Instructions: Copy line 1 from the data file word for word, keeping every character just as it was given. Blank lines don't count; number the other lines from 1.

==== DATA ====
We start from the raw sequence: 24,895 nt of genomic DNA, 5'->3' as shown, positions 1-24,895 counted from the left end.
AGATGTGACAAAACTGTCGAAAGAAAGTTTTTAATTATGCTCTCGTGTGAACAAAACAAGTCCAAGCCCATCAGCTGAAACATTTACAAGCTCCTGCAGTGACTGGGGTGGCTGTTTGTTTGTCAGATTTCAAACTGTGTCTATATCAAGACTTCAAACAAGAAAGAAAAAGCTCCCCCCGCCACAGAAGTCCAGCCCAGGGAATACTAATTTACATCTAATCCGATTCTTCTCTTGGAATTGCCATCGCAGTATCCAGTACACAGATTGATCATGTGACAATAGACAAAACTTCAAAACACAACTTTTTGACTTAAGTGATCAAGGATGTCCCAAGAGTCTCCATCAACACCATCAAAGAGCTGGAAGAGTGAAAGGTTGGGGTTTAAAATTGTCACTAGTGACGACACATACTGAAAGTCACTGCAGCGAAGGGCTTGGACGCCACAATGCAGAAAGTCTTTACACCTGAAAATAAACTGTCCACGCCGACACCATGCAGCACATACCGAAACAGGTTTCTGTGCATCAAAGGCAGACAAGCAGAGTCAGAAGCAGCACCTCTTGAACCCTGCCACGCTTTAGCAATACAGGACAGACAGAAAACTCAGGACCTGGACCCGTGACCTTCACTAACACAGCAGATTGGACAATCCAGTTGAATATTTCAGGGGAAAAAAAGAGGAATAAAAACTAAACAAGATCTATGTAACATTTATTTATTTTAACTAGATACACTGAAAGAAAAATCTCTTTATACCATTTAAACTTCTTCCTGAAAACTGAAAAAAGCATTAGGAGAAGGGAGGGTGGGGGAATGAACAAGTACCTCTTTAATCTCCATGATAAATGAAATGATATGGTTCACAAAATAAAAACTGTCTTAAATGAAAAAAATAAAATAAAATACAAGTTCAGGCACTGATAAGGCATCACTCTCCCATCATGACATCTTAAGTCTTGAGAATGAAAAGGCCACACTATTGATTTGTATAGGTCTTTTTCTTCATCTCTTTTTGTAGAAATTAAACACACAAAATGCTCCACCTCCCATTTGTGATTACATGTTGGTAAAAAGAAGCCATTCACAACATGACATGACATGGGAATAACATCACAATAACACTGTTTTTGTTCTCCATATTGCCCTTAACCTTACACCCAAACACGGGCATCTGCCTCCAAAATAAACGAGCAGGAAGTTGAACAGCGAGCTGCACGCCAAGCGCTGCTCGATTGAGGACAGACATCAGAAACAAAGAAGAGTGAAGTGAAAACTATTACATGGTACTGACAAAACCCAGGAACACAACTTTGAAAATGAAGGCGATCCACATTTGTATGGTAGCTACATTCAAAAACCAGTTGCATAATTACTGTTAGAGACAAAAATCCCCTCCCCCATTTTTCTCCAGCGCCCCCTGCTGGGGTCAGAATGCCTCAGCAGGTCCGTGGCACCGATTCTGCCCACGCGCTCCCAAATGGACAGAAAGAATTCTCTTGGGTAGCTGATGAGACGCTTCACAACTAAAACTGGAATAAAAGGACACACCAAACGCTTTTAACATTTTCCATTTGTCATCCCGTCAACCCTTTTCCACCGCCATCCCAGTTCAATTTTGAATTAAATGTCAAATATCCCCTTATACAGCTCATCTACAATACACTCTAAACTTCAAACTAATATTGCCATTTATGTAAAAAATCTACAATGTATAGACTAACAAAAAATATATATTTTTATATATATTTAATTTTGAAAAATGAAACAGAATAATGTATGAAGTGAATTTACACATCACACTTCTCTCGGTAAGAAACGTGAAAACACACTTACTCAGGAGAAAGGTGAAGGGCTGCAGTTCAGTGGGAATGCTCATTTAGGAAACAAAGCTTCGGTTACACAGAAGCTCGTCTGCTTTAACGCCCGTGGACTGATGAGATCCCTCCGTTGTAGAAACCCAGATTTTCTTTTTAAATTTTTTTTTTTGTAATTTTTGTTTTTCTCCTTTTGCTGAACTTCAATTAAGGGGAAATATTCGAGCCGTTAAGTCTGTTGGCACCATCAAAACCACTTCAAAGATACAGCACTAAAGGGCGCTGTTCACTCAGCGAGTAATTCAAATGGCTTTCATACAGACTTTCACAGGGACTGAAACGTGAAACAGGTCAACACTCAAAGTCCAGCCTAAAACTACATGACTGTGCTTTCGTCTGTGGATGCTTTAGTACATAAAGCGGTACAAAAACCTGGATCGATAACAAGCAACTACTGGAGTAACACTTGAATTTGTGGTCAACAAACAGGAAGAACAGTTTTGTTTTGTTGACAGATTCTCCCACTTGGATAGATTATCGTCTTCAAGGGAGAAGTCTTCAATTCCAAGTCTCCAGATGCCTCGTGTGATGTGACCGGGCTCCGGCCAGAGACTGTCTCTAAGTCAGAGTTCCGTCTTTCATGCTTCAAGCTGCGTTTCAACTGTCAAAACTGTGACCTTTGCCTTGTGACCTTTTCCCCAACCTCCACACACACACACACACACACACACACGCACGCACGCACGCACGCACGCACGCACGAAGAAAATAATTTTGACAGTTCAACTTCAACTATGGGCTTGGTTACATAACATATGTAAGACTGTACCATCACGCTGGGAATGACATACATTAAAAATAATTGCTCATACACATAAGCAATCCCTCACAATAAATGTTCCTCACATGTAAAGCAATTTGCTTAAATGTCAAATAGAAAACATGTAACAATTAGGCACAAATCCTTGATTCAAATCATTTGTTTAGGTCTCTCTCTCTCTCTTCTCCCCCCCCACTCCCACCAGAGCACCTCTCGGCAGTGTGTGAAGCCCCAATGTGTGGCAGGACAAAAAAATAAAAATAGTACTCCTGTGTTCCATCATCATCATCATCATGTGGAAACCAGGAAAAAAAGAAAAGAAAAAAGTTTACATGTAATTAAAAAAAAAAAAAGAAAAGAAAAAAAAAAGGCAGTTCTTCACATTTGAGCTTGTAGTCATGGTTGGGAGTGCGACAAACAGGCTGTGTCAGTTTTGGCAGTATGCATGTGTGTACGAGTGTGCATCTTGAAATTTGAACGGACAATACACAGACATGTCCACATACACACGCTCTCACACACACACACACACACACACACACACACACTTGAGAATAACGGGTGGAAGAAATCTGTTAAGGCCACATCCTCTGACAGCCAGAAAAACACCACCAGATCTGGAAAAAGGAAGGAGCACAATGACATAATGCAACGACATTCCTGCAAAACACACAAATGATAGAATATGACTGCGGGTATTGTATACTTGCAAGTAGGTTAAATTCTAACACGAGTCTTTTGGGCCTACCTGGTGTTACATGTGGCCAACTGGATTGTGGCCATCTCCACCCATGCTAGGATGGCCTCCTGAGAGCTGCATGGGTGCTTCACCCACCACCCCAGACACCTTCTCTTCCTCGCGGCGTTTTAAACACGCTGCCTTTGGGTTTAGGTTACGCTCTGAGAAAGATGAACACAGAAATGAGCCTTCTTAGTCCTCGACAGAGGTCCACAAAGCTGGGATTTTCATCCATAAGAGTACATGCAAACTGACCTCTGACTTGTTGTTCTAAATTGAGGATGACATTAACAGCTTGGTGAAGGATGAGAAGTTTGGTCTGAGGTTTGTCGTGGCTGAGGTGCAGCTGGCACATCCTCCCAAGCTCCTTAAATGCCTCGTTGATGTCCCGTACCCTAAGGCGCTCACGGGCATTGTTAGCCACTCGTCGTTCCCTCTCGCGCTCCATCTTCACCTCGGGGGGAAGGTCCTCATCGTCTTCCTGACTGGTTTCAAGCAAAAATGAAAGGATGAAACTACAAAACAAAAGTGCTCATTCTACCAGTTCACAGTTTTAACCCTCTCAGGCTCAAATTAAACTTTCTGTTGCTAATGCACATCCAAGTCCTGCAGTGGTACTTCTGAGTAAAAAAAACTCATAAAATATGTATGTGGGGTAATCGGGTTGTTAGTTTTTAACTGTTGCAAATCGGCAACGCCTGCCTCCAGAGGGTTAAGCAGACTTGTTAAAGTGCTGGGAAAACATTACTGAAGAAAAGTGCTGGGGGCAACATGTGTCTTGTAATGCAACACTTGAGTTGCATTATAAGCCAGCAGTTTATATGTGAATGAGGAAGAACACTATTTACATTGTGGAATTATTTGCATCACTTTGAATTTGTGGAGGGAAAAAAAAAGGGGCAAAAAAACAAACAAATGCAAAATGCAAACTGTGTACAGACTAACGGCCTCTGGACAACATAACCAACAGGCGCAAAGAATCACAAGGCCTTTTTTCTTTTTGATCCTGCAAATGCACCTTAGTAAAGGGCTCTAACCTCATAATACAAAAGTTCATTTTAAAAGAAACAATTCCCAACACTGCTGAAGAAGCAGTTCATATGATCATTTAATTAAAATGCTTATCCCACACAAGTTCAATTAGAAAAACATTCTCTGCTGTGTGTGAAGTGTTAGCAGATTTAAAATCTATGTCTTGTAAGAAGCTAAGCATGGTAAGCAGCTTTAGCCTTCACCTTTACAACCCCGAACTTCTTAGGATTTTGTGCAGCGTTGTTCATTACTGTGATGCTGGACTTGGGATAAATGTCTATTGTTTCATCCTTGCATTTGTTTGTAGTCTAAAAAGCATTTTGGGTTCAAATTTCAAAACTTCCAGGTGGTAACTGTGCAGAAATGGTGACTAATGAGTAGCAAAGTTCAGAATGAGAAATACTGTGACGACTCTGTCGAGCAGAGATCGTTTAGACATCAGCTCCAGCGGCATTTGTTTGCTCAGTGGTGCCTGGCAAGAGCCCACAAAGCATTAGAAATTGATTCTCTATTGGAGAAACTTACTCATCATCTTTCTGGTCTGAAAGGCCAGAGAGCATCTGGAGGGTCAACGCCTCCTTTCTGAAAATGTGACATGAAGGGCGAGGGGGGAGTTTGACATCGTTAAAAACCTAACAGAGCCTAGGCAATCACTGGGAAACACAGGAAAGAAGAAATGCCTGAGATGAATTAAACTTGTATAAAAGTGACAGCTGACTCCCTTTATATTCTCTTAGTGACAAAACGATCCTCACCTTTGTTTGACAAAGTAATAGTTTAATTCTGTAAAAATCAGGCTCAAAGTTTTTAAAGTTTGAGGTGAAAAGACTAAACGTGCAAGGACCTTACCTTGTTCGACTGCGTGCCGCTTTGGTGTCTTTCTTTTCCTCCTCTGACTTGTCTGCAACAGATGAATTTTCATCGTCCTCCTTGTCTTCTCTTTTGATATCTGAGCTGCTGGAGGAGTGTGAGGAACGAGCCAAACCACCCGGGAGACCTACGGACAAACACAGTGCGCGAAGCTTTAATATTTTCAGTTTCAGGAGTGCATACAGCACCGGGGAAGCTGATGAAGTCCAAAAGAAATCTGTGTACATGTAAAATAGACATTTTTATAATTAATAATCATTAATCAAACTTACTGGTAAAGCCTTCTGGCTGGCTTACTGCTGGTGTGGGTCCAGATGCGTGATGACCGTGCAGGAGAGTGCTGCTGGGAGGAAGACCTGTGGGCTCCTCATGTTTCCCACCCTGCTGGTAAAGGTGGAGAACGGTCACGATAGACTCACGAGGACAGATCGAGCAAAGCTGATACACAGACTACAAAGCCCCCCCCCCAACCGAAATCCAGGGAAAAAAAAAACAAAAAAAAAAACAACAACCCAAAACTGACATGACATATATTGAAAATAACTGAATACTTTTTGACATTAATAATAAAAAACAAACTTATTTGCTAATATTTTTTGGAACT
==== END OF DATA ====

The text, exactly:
We start from the raw sequence: 24,895 nt of genomic DNA, 5'->3' as shown, positions 1-24,895 counted from the left end.